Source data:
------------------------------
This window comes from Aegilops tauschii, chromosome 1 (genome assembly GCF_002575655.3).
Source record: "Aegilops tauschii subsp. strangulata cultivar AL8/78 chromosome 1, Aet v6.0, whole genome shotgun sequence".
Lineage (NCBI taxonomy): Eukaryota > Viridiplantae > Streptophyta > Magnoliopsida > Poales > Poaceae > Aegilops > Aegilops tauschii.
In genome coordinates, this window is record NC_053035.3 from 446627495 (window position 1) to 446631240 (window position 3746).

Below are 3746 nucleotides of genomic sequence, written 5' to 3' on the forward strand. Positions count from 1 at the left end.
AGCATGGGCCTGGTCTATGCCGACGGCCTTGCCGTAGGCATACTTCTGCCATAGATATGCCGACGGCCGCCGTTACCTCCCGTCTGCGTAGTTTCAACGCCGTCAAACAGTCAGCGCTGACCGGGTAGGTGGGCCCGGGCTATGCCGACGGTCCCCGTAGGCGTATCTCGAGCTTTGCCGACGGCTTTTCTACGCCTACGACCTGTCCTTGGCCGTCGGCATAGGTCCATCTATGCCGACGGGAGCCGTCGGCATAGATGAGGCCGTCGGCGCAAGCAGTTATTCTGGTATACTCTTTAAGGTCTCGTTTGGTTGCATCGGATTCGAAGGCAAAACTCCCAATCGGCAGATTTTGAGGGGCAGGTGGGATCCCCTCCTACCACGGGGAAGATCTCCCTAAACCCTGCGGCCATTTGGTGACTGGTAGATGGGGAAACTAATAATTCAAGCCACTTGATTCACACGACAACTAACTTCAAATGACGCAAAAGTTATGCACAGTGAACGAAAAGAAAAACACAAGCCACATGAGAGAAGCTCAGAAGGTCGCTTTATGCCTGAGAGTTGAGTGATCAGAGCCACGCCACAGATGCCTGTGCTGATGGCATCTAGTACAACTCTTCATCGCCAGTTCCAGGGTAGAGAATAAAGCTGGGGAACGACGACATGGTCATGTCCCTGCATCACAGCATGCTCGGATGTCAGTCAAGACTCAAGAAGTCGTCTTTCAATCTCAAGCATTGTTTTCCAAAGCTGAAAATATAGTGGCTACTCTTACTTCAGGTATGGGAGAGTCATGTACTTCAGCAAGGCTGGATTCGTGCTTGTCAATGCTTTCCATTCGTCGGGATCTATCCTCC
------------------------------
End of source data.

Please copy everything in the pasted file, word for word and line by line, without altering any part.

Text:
This window comes from Aegilops tauschii, chromosome 1 (genome assembly GCF_002575655.3).
Source record: "Aegilops tauschii subsp. strangulata cultivar AL8/78 chromosome 1, Aet v6.0, whole genome shotgun sequence".
Lineage (NCBI taxonomy): Eukaryota > Viridiplantae > Streptophyta > Magnoliopsida > Poales > Poaceae > Aegilops > Aegilops tauschii.
In genome coordinates, this window is record NC_053035.3 from 446627495 (window position 1) to 446631240 (window position 3746).

Below are 3746 nucleotides of genomic sequence, written 5' to 3' on the forward strand. Positions count from 1 at the left end.
AGCATGGGCCTGGTCTATGCCGACGGCCTTGCCGTAGGCATACTTCTGCCATAGATATGCCGACGGCCGCCGTTACCTCCCGTCTGCGTAGTTTCAACGCCGTCAAACAGTCAGCGCTGACCGGGTAGGTGGGCCCGGGCTATGCCGACGGTCCCCGTAGGCGTATCTCGAGCTTTGCCGACGGCTTTTCTACGCCTACGACCTGTCCTTGGCCGTCGGCATAGGTCCATCTATGCCGACGGGAGCCGTCGGCATAGATGAGGCCGTCGGCGCAAGCAGTTATTCTGGTATACTCTTTAAGGTCTCGTTTGGTTGCATCGGATTCGAAGGCAAAACTCCCAATCGGCAGATTTTGAGGGGCAGGTGGGATCCCCTCCTACCACGGGGAAGATCTCCCTAAACCCTGCGGCCATTTGGTGACTGGTAGATGGGGAAACTAATAATTCAAGCCACTTGATTCACACGACAACTAACTTCAAATGACGCAAAAGTTATGCACAGTGAACGAAAAGAAAAACACAAGCCACATGAGAGAAGCTCAGAAGGTCGCTTTATGCCTGAGAGTTGAGTGATCAGAGCCACGCCACAGATGCCTGTGCTGATGGCATCTAGTACAACTCTTCATCGCCAGTTCCAGGGTAGAGAATAAAGCTGGGGAACGACGACATGGTCATGTCCCTGCATCACAGCATGCTCGGATGTCAGTCAAGACTCAAGAAGTCGTCTTTCAATCTCAAGCATTGTTTTCCAAAGCTGAAAATATAGTGGCTACTCTTACTTCAGGTATGGGAGAGTCATGTACTTCAGCAAGGCTGGATTCGTGCTTGTCAATGCTTTCCATTCGTCGGGATCTATCCTCC